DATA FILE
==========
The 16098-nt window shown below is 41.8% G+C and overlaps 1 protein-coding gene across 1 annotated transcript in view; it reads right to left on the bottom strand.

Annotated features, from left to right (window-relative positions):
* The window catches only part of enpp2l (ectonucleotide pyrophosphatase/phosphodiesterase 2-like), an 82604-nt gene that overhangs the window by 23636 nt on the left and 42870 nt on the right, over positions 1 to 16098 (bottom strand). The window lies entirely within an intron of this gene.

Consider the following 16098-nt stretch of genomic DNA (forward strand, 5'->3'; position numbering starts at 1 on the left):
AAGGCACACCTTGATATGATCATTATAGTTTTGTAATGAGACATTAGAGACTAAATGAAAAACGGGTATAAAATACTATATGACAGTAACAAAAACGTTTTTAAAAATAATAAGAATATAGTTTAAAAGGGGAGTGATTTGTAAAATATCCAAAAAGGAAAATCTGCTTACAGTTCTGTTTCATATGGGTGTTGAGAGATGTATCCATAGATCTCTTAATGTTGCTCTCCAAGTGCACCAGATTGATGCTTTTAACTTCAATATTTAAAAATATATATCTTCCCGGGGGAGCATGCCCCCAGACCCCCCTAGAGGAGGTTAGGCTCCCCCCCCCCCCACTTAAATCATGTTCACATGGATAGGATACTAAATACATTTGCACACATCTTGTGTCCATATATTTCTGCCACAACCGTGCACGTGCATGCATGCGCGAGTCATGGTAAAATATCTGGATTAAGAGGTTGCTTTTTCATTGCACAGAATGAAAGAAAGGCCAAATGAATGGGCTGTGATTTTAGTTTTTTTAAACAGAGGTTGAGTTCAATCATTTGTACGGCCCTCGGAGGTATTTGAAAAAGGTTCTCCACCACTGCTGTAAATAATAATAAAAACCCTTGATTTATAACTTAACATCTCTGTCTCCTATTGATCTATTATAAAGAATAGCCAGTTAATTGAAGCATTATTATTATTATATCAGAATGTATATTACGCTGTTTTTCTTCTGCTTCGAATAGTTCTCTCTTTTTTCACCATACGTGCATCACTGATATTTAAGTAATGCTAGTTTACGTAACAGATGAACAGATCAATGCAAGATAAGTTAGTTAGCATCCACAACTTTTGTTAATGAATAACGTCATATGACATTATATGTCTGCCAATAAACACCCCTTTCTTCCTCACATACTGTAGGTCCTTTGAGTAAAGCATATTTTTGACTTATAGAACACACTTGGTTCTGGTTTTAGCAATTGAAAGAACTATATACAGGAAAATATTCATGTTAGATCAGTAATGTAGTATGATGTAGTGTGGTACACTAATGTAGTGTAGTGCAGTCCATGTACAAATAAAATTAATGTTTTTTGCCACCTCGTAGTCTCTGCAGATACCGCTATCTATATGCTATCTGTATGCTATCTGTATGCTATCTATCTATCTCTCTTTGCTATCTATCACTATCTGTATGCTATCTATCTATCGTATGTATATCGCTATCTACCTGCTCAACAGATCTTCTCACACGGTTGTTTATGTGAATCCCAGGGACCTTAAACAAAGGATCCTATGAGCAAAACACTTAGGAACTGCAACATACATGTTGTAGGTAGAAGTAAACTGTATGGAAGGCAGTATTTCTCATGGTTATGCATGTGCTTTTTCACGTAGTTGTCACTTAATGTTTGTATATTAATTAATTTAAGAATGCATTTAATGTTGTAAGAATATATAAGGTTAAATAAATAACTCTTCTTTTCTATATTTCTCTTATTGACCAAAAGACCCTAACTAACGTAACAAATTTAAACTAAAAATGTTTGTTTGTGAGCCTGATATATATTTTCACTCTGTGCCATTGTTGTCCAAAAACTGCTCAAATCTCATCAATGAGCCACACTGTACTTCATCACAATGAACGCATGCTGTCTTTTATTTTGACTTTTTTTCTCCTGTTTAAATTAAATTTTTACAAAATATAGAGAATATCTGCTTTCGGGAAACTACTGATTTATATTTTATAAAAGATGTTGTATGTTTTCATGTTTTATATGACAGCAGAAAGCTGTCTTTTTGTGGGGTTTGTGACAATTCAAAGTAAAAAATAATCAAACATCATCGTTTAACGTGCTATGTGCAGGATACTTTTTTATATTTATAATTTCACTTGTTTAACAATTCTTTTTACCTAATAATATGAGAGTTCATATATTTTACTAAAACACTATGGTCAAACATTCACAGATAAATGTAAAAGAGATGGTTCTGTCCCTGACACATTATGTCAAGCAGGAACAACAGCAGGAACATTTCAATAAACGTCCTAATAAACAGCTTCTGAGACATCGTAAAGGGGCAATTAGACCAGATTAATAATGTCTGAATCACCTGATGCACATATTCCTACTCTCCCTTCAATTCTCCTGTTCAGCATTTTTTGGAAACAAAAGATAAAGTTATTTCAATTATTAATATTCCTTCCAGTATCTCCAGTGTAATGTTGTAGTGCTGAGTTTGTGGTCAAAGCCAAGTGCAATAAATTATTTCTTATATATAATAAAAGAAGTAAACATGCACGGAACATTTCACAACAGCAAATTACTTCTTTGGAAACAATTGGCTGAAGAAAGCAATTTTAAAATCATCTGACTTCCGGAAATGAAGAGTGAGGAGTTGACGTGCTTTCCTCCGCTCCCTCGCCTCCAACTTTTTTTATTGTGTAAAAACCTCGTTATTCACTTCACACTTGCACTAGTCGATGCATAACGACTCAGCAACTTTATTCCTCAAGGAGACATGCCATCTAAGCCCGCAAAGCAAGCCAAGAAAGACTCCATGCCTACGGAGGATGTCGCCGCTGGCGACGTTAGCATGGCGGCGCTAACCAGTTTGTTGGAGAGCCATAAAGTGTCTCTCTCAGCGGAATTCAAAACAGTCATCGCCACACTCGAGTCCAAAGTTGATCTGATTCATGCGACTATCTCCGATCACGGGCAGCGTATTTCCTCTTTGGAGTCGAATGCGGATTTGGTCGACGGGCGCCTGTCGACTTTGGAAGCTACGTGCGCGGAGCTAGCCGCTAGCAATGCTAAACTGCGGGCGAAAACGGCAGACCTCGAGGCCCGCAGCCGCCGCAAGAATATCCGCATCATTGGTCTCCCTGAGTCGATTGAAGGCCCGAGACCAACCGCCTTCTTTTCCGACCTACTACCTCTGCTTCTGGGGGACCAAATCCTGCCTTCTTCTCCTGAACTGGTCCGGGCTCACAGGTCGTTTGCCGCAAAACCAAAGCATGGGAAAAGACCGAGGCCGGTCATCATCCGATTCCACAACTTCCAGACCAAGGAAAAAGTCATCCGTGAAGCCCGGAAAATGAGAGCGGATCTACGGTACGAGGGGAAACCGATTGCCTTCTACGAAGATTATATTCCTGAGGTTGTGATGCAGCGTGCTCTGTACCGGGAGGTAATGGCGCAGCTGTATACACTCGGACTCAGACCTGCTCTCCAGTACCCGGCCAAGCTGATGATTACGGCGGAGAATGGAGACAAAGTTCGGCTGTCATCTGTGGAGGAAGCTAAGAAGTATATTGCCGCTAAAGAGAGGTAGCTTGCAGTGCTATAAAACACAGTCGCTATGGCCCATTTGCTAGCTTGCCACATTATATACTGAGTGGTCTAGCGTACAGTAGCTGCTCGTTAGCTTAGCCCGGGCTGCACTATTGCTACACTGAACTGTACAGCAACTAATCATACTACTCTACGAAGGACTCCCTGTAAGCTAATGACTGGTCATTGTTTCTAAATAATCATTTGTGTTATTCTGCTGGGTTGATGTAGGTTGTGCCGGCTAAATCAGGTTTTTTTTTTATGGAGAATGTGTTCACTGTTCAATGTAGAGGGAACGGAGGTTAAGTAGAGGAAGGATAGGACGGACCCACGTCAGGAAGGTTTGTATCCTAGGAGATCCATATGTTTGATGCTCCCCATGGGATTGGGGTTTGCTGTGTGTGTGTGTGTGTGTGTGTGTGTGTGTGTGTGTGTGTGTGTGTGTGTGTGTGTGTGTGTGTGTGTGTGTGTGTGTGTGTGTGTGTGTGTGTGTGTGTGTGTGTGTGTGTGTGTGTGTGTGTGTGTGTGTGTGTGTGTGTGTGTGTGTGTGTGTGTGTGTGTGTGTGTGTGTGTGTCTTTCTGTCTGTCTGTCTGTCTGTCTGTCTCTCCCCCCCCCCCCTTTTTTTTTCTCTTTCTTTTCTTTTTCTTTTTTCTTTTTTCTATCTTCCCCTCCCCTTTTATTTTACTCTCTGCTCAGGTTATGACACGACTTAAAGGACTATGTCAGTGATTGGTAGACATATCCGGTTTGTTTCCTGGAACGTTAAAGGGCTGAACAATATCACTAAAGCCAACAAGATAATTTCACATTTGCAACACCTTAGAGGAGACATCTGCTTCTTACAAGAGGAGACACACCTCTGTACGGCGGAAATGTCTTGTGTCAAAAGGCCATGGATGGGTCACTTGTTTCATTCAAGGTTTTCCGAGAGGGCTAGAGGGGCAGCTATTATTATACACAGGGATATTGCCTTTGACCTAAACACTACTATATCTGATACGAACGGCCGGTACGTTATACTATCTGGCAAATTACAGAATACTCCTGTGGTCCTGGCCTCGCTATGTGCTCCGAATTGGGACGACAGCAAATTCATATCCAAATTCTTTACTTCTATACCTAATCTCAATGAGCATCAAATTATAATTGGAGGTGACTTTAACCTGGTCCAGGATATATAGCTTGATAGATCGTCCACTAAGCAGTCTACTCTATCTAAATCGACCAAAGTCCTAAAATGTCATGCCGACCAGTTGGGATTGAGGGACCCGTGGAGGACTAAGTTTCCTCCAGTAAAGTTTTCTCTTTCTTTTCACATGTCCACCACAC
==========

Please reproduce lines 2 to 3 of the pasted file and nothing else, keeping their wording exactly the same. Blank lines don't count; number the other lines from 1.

Annotated features, from left to right (window-relative positions):
* The window catches only part of enpp2l (ectonucleotide pyrophosphatase/phosphodiesterase 2-like), an 82604-nt gene that overhangs the window by 23636 nt on the left and 42870 nt on the right, over positions 1 to 16098 (bottom strand). The window lies entirely within an intron of this gene.